The key retail headlines that caught my eye this week.

Debenhams up for sale

Debenhams is reportedly pushing forward with a plan that could see a change of hands after the retailer fell into administration for the second time within a year during lockdown.  According to The Mail on Sunday, investment bank Lazard has been appointed to oversee a process that could determine Debenhams’s future and handle any talks with potential buyers.  Possible outcomes include the current owners retaining the business, potential joint-venture arrangements that could involve new investors, or a sale to a third party, Debenhams said in a statement.

Hammerson obtains £75m government support

Hammerson has reportedly been forced to receive government support after only 16 per cent of retail tenants paid their rent last month.  According to The Sunday Times, the shopping centre giant issued £75 million of debt under the government’s Covid corporate financing facility (CCFF) this month, after the vast majority of its tenants couldn’t pay their quarterly rent due last month amidst financial constraints from the coronavirus pandemic.  It comes after Hammerson revealed earlier this month that it had accessed the UK Government’s coronavirus support scheme to bolster its balance sheet, as well as secure some breathing space from lenders.  Hammerson’s CCFF support comes after shares in the Bulling and Brent Cross owner have plunged 77 per cent this year to 70p.  This values the retail property giant at £537 million.  The CCFF scheme entails the Bank of England buying debt issued by larger companies.  Hammerson’s rental income has been affected by the moratorium on tenants being evicted if they cannot pay rent, which is due to expire at the end of September.  Meanwhile, the firm is slated to reveal its half-year results on August 6.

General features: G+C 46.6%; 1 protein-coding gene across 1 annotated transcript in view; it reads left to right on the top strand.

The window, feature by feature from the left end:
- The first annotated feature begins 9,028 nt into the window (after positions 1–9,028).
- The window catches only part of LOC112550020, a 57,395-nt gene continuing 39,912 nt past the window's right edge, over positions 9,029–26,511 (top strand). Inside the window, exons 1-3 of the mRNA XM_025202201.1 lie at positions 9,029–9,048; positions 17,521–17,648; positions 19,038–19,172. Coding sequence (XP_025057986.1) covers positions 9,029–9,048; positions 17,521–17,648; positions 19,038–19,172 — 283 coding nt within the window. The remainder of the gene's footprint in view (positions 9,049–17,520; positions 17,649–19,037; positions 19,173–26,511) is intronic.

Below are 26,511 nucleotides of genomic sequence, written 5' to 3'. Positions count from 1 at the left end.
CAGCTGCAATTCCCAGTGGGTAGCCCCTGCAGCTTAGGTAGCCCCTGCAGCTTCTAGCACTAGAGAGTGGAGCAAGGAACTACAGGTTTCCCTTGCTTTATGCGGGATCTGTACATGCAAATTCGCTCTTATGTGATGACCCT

Arcadia makes plans for restructure